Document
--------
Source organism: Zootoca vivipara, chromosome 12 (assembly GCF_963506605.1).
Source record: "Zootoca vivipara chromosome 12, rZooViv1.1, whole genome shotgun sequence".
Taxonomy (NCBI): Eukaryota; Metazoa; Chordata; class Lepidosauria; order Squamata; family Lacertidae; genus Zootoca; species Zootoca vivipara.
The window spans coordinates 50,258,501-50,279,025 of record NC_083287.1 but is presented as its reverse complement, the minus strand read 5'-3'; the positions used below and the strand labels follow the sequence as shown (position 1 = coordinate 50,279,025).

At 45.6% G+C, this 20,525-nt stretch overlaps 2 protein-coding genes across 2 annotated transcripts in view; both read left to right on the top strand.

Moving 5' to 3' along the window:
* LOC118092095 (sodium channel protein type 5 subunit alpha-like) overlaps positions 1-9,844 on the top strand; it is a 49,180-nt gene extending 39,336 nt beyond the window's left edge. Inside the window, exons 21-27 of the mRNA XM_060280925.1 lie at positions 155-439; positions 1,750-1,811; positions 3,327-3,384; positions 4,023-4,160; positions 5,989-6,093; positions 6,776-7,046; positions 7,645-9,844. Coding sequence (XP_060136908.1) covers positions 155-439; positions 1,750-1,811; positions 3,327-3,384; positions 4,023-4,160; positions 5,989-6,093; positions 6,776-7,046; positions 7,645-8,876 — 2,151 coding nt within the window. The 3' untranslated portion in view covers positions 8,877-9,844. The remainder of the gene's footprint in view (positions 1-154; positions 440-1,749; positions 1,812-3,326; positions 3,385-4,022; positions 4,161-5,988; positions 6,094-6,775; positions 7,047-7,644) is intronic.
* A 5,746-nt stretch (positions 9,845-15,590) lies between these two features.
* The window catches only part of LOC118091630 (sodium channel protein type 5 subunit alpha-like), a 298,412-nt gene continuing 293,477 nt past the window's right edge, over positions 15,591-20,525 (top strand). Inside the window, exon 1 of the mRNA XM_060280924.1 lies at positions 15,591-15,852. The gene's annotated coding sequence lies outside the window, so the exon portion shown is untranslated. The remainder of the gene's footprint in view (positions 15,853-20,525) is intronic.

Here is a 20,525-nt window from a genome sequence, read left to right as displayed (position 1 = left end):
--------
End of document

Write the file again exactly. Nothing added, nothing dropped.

Source organism: Zootoca vivipara, chromosome 12 (assembly GCF_963506605.1).
Source record: "Zootoca vivipara chromosome 12, rZooViv1.1, whole genome shotgun sequence".
Taxonomy (NCBI): Eukaryota; Metazoa; Chordata; class Lepidosauria; order Squamata; family Lacertidae; genus Zootoca; species Zootoca vivipara.
The window spans coordinates 50,258,501-50,279,025 of record NC_083287.1 but is presented as its reverse complement, the minus strand read 5'-3'; the positions used below and the strand labels follow the sequence as shown (position 1 = coordinate 50,279,025).

At 45.6% G+C, this 20,525-nt stretch overlaps 2 protein-coding genes across 2 annotated transcripts in view; both read left to right on the top strand.

Moving 5' to 3' along the window:
* LOC118092095 (sodium channel protein type 5 subunit alpha-like) overlaps positions 1-9,844 on the top strand; it is a 49,180-nt gene extending 39,336 nt beyond the window's left edge. Inside the window, exons 21-27 of the mRNA XM_060280925.1 lie at positions 155-439; positions 1,750-1,811; positions 3,327-3,384; positions 4,023-4,160; positions 5,989-6,093; positions 6,776-7,046; positions 7,645-9,844. Coding sequence (XP_060136908.1) covers positions 155-439; positions 1,750-1,811; positions 3,327-3,384; positions 4,023-4,160; positions 5,989-6,093; positions 6,776-7,046; positions 7,645-8,876 — 2,151 coding nt within the window. The 3' untranslated portion in view covers positions 8,877-9,844. The remainder of the gene's footprint in view (positions 1-154; positions 440-1,749; positions 1,812-3,326; positions 3,385-4,022; positions 4,161-5,988; positions 6,094-6,775; positions 7,047-7,644) is intronic.
* A 5,746-nt stretch (positions 9,845-15,590) lies between these two features.
* The window catches only part of LOC118091630 (sodium channel protein type 5 subunit alpha-like), a 298,412-nt gene continuing 293,477 nt past the window's right edge, over positions 15,591-20,525 (top strand). Inside the window, exon 1 of the mRNA XM_060280924.1 lies at positions 15,591-15,852. The gene's annotated coding sequence lies outside the window, so the exon portion shown is untranslated. The remainder of the gene's footprint in view (positions 15,853-20,525) is intronic.

Here is a 20,525-nt window from a genome sequence, read left to right as displayed (position 1 = left end):